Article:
KGS Home Current Research Home Article Start

Kansas Geological Survey, Current Research in Earth Sciences, Bulletin 243, part 1
Sedimentology and Ichnology of Paleozoic Estuarine and Shoreface Reservoirs, Morrow Sandstone, Lower Pennsylvanian of Southwest Kansas, USA--page 3 of 14

Prev Page--p. 2 || Next Page--p. 4

Facies Descriptions and Interpretations

Fifteen facies, grouped in two facies-assemblages (fluvio-estuarine and open marine), were identified (table 1). The sedimentology and ichnologic content of each of these facies is discussed below, along with its implications in terms of depositional conditions and sedimentary environments. Facies descriptions include thin-section information. Samples from Gaskill were processed for conodonts and a list of taxa was available for this study (H. R. Lane, unpublished report, 1983). Information on the degree of bioturbation is based on the scheme by Taylor and Goldring (1993). Terminology for skeletal accumulations is based on Kidwell et al. (1986).

Table 1. Facies scheme of the lower Morrow Sandstone in the Arroyo and Gentzler fields.

FaciesDepositional ProcessSedimentary Environment
A: Fine-grained sandstones Tractive currents Fluvial channels
B: Rooted siltstones Pedogenic processes Paleosol
C: Very coarse grained to fine-grained sandstones with clay drapes Migration of subaqueous, unidirectional flow dunes and slack-water sediment fallout Upper-estuarine, bay-head delta channels
D: Parallel-laminated black shales with fading ripples Sediment fallout and low-energy tidal currents Central-estuarine bay
E: Flaser- and wavy-bedded sandstones and siltstones Tidal currents Restricted tidal flat
F: Inclined, deformed sandstones and siltstones Tidal currents, sediment downslope movement and lateral accretion Tidal channel
G: Laminated calcareous mudstones Sediment fallout Lower estuary
H: Poorly to moderately fossiliferous, planar-crossbedded sandstones Migration of subaqueous, unidirectional flow dunes Estuarine mouth
I: Highly fossiliferous, planar-crossbedded, very coarse grained to medium-grained sandstones and pebble conglomerates Migration of subaqueous, unidirectional flow dunes Upper shoreface
J: Rarely to moderately burrowed, planar-crossbedded, medium- to fine-grained sandstones Migration of subaqueous, unidirectional flow dunes Proximal middle shoreface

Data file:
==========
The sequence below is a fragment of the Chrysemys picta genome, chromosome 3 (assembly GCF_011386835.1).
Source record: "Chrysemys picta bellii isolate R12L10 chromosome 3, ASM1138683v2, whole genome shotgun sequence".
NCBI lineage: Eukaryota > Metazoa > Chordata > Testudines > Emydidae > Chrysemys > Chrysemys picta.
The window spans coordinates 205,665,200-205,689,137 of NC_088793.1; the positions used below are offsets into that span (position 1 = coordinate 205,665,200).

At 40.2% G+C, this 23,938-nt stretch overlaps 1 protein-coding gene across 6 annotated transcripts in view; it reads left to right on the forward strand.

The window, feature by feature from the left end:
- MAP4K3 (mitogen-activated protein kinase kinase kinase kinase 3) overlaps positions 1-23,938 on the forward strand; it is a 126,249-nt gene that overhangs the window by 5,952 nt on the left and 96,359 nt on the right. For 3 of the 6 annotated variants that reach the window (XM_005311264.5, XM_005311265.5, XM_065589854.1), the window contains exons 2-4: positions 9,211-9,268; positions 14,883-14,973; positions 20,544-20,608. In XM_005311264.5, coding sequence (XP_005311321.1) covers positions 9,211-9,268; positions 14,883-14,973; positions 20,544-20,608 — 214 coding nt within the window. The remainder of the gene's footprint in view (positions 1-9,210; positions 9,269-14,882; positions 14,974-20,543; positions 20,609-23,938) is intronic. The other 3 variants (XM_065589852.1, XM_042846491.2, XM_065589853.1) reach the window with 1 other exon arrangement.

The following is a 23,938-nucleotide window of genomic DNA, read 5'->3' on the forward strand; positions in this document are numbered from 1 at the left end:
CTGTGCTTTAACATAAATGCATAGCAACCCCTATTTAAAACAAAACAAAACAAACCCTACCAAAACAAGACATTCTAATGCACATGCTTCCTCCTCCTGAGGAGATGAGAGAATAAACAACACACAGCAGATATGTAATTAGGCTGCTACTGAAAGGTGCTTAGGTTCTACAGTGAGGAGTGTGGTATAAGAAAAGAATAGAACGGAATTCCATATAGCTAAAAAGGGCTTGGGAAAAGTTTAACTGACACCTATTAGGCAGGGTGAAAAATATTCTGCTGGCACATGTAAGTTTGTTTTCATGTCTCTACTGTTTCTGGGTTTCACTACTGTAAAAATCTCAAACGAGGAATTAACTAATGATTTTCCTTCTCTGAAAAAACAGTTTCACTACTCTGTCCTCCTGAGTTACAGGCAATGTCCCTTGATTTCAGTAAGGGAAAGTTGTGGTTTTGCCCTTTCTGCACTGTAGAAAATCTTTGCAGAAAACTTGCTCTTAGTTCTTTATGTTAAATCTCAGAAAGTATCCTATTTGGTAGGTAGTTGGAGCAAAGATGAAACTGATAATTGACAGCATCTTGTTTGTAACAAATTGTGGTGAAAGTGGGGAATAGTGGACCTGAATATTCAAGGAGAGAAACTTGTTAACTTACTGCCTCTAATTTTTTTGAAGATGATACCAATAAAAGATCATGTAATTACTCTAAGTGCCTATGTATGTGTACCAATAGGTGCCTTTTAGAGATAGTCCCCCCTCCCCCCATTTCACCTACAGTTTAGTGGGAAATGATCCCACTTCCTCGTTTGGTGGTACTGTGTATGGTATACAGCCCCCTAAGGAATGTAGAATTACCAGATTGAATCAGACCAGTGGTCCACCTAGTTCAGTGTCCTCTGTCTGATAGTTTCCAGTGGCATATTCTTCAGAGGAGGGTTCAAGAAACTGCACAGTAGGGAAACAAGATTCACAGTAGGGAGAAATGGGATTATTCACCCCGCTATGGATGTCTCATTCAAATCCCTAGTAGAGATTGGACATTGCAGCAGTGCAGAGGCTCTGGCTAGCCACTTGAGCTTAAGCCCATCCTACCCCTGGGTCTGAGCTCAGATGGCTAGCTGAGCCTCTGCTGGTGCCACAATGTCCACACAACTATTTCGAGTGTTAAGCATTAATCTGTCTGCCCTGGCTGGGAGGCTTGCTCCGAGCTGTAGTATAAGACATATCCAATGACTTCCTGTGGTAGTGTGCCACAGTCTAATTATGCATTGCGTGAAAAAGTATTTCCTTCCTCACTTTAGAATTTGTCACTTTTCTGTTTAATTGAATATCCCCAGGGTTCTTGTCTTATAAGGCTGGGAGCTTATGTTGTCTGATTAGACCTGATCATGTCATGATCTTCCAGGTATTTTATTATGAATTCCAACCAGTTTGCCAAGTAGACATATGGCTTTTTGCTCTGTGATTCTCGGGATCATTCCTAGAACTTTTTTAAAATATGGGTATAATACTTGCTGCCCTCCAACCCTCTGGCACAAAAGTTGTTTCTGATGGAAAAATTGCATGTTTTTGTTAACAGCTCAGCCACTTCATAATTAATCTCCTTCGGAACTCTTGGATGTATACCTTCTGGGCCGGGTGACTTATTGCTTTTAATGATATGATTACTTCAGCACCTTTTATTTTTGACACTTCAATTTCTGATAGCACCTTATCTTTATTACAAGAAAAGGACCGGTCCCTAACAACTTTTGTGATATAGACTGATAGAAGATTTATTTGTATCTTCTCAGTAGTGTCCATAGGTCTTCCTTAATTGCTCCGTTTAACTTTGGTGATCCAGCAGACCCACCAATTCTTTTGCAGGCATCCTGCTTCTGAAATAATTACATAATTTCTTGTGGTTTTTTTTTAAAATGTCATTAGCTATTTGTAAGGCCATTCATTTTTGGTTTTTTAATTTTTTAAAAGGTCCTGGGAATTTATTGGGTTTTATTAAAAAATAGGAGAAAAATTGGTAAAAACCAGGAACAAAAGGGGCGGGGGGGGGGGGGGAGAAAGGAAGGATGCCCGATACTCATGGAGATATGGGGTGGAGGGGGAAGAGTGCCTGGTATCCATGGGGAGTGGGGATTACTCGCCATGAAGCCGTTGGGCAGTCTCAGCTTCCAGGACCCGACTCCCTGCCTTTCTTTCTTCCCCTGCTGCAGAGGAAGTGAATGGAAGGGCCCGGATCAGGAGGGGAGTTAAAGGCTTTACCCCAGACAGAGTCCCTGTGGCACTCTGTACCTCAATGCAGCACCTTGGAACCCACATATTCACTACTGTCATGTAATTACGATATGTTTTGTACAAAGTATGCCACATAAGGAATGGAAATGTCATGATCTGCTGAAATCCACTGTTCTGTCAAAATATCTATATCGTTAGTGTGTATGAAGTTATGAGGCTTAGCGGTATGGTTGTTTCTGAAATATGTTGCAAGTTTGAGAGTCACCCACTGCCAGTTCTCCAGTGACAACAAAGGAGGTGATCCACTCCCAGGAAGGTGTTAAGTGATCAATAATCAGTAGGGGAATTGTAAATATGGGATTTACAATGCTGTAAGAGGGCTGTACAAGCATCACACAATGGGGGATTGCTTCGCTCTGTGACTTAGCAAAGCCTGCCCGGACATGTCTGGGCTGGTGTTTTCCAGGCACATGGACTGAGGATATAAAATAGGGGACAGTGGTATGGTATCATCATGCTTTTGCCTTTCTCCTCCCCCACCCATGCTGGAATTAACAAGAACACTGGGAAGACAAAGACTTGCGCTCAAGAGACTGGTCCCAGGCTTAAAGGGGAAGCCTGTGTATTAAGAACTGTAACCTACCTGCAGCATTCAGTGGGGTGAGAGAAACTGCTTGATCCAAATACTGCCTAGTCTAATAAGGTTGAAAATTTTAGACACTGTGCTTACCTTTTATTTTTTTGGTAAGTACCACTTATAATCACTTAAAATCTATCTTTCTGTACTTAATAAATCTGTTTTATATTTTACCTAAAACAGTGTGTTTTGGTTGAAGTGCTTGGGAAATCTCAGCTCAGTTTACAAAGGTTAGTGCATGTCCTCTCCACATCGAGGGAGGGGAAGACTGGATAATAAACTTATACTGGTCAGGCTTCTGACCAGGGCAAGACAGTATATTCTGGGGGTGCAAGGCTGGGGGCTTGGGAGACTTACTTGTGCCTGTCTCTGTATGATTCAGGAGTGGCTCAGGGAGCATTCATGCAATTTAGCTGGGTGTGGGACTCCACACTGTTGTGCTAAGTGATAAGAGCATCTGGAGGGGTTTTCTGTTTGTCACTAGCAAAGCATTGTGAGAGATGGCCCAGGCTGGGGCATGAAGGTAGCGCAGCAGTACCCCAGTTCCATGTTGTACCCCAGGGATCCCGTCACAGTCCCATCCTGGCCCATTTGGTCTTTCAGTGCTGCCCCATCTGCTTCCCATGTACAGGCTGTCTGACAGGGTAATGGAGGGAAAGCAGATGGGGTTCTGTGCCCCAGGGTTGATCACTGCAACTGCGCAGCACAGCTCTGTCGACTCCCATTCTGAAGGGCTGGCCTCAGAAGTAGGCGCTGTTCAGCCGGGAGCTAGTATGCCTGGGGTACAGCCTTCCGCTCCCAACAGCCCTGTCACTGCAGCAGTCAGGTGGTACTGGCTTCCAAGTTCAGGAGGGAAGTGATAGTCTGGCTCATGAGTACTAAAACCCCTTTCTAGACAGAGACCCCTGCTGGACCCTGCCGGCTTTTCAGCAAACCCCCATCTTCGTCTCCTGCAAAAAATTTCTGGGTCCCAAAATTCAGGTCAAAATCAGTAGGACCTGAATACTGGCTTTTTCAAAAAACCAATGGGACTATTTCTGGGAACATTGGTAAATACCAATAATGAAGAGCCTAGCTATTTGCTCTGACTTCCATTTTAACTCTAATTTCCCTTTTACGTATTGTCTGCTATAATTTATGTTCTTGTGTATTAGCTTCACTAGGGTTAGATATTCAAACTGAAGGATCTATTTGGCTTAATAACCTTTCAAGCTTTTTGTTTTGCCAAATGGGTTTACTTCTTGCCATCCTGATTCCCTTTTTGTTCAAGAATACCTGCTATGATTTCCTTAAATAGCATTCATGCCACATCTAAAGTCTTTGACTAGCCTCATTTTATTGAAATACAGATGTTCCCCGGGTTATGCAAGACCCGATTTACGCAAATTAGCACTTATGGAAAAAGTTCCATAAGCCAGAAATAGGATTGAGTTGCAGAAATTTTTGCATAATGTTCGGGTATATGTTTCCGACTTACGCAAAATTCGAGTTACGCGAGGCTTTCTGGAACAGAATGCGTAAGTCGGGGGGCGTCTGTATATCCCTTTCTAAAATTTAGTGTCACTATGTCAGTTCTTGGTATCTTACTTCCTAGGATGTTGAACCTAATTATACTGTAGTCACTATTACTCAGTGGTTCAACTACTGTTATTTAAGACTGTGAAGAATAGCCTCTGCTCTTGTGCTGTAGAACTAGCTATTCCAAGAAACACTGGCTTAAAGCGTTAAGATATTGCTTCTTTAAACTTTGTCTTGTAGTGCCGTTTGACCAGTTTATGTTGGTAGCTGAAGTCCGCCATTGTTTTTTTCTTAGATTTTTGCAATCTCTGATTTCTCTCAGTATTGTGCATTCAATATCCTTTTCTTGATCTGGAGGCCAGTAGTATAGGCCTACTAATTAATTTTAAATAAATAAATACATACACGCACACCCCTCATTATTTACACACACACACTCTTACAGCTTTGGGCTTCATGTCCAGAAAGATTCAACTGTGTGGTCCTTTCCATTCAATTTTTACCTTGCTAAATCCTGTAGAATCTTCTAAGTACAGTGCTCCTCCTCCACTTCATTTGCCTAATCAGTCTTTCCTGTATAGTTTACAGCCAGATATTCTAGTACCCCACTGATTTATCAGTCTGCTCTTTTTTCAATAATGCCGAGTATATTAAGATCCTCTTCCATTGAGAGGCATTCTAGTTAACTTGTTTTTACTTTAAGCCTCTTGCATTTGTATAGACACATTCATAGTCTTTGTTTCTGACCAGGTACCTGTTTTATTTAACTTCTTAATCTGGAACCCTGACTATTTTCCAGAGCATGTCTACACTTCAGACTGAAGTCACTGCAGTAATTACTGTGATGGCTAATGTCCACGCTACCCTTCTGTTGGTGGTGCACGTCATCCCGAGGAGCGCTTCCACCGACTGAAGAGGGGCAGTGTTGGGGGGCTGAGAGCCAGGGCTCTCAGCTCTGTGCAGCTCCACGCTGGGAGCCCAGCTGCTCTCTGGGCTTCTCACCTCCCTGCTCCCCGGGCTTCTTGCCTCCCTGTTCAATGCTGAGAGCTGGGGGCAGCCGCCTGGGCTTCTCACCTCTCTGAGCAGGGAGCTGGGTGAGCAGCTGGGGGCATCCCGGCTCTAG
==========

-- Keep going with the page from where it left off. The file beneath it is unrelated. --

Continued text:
K: Moderately to thoroughly burrowed, rippled, fine-grained sandstones Migration of subaqueous, unidirectional flow ripples and sediment fallout Distal middle shoreface
L: Thoroughly burrowed, fine-grained to very fine grained silty sandstones with starved ripples Migration of subaqueous, unidirectional flow ripples and sediment fallout Lower shoreface
M: Thoroughly burrowed, very fine grained silty sandstones and siltstones with interbedded, normally graded sandstones Storm action and sediment fallout Offshore transition
N: Thoroughly burrowed siltstones Sediment fallout Offshore
Parallel laminated black shales Sediment fallout Shelf

Fluvio-estuarine Facies Assemblage

Facies A: Fine-grained Sandstones
Description. This facies consists of light-gray to yellowish gray, fine-grained, calcite-cemented, glauconitic and quartzose sandstones (fig. 4). Sandstones are typically massive, with poorly defined, high-angle, planar crossbedding only preserved locally. Some foresets are delineated by small, flattened coal intraclasts. Stylolites and rare, very thin siltstone drapes occur towards the top of the interval. Pyrite replacements are very common (fig. 5). Facies A is present only at Kendrick, forming a single interval at the base of the core (5,459.7-5,444.5 ft; 1,664.1-1,659.5 m).

Figure 4.   Figure 5.

Ichnology. Scarce and very small (2-3 mm; 0.08-0.12 in) Palaeophycus isp. were recorded.

Interpretation. Facies A is interpreted as having been deposited in fluvial channels. Local presence of planar crossbedding indicates migration of unidirectional, subaqueous dunes. A freshwater setting is supported by the paucity of bioturbation. Palaeophycus is a facies-crossing form, and no definite marine indicators are present in this interval. Fluvial facies recorded in the upper Morrow by Wheeler et al. (1990) are typically coarser grained.

Facies B: Rooted Siltstones
Description. Facies B consists of dark-gray siltstones with textures and structures indicative of pedogenic processes, such as prismatic peds and very fine grained cutans with striated and smeared surfaces (fig. 6). Root marks and plant debris are present. Scarce fragments of abraded, marine bivalve shells were also detected. Facies B is only present at Fretz, forming a single interval at the base of the core (5,429-5,449 ft; 1,654.8-1,660.9 m). The upper part of the unit (5,431-5,429 ft; 1,665.4-1,654.8 m) consists of laminated shales.

Figure 6.  

Ichnology. No animal traces were detected.

Interpretation. This facies is interpreted as a paleosol, which most likely developed in interfluve areas. The local presence of bivalve shells indicates pedogenic modification of marine sediments. The striated and smeared surfaces of the cutans are regarded as slickensides, and the cutans, therefore, are considered to be stress cutans. Although stress cutans may also form simply by the crushing of peds against one another during compaction (Retallack, 1990), the swelling and shrinking of clays during repeated wetting and drying episodes is consistent with the envisaged depositional environment of the associated facies. This facies is comparable to upper Morrow facies 10 of Wheeler et al. (1990).

Previous Page--p. 2 || Next Page--p. 4

Kansas Geological Survey
Web version November 9,1999